Field Journal: 6 - 12 January 2019

The rainy season is nearing peak glory. There's so much going in in plain view - mushrooms, ferns, slugs! - that I haven't taken much time to peek under logs. Luckily, my daughter's been consistent with her salamander survey project.

Arboreal Salamander (Aneides lugubris)

Of the three species she's observed here - Arboreal, Ensatina, and California Slender Salamanders - Arboreals are the most scarce. She logs their locations, so I'm curious to see how many she photographed more than once. They're easily identified by their spot patterns.

California Slender Salamander (Batrachoseps attenuatus)

I didn't notice the Blue-Green Wood Cup (Chlorociboria aeruginascens) until I edited this photo. It's not surprising. Denizens of the detritusphere flock together - mushrooms, slime molds, salamanders, slugs, snails, millipedes, centipedes, worms. Where one of these is present, you're likely to find many of the others.

Banana Slug (Genus Ariolimax)

"Banana Slugs Eating Things" is my favorite photography subject. I've got a good list going that includes mushrooms, lichens, poops of many kinds, plants including Poison Oak, and bird carcasses. The spores this Banana Slug eats will travel many meters until they're left in a moist, nutritious deposit of slug poop - far beyond where the wind could carry them. Slugs are an important vector for fungi in this forest.

Right: Membranous Pelt Lichen (Peltigera membranacea;) Left: Banana Slug (Genus Ariolimax)

I confess that the first thing I noticed was the Membranous Pelt Lichen. It took me a solid two minutes to realize that this luscious Banana Slug was resting right in front of me. In my defense, the lichen was flagrantly showing its weirdly toothsome underside.

California Maidenhair Fern (Adiantum jordanii)

California Maidenhair is tied for first in my Best Ferns List (not that it's a contest) (contender is Goldback Fern, Pentagramma triangularis.)  Those tiny fan-shaped leaves, the wiry black stems, the curvy-jointed geometry - I melt. I don't often indulge in running my fingers down those stems, because I try my best not to stress the plants I meet along the trail, but sometimes I just can't resist. They're late emergers, as ferns go here. I think of them as a sign that the wet season's closing in on full glory.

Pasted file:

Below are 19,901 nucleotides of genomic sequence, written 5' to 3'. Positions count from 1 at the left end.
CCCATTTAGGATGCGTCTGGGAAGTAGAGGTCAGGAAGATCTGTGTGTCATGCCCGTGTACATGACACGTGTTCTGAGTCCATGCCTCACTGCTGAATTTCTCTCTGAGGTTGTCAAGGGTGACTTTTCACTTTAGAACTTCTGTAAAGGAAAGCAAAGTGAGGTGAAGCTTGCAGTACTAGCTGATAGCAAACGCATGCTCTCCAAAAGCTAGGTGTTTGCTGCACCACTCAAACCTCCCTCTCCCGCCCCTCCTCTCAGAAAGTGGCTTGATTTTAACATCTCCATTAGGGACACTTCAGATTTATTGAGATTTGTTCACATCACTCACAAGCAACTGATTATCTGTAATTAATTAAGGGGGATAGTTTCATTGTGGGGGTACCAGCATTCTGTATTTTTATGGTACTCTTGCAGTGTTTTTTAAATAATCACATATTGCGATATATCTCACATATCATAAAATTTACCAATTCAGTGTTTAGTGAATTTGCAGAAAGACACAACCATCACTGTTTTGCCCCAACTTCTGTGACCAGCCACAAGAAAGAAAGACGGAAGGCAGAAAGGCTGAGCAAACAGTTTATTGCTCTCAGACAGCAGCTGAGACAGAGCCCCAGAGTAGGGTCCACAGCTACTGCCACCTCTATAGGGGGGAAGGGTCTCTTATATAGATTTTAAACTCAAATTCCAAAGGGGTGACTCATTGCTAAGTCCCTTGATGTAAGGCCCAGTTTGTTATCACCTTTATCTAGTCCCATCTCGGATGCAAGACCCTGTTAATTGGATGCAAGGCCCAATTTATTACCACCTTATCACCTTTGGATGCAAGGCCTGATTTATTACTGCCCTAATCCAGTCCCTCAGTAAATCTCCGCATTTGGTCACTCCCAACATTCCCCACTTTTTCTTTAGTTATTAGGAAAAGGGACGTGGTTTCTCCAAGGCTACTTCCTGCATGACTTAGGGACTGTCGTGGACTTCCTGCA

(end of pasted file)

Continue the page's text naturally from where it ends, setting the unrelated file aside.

Brittlegill (Genus Russula)

The forest is thick with red-capped Russulas right now. These are notoriously difficult to narrow down to species. There are dozens (100s?) of species of pink-to-red-capped Russulas. Sometimes they can be identified by smell or taste, but most require a look at the spores under a microscope or DNA analysis for identification.

Western Jack O'Lantern (Omphalotus olivascens)

Western Jack O'Lanterns are my favorite species to photograph. At various stages, they can display lilac, lavender, olive-greens, and a wide range of sunset red-oranges. They've also got a kicked-back-cool vibe going on with that architecture - boldly decurrent gills, casual fold along the cap margin featuring the goldenest hue that fungus can manage.

Western Jack O'Lantern (Omphalotus olivascens)

There has been some debate as to whether this species is bioluminescent. A number of field guides I've read have mentioned that some mycologists regard its bioluminescence as a myth or a practical joke. The early accounts of bioluminescence specified that young mushrooms were more luminescent, but more recent investigations indicate that this is not the case. I've personally witnessed a 30-second exposure of an older/senescent specimen that showed bright green luminescence along the gills. The working theory is that the spores themselves are bioluminescent, perhaps to attract insects that act as vectors.

Western Witch's Hat (Hygrocybe singerii)

This is the first Witch's Hat I've spotted here this rainy season. The blackening stains are the key to identifying this species. A similar-looking species that grows here, Hygrocybe acuticonica, doesn't blacken. And oh hey, what's that reddish thing poking up from the leaf litter on the right? I had to dig into the duff a bit to unearth what it was growing on...

Earpick Fungus (Auriscalpium vulgare) on Douglas-fir Cone (Pseudotsuga menziesii)

...and I pulled up exactly what I expected: a mushroom with an off-centered cap and a toothy underside, growing on a Douglas-fir cone. The Eartpick Fungus feeds and grows only on pine and fir cones. They're small and easy to miss - rarely exceeding an inch-and-a-half in height - but close observation in Douglas-fir forests will yield multiple observations. These were my first. Many more followed in close succession, once I spotted the first one. That is consistent with my experiences in finding mushrooms. It's an exercise in pattern recognition. And it is a damn good time.

Previously: 04 January 2019

Next: 13 - 19 January 2019

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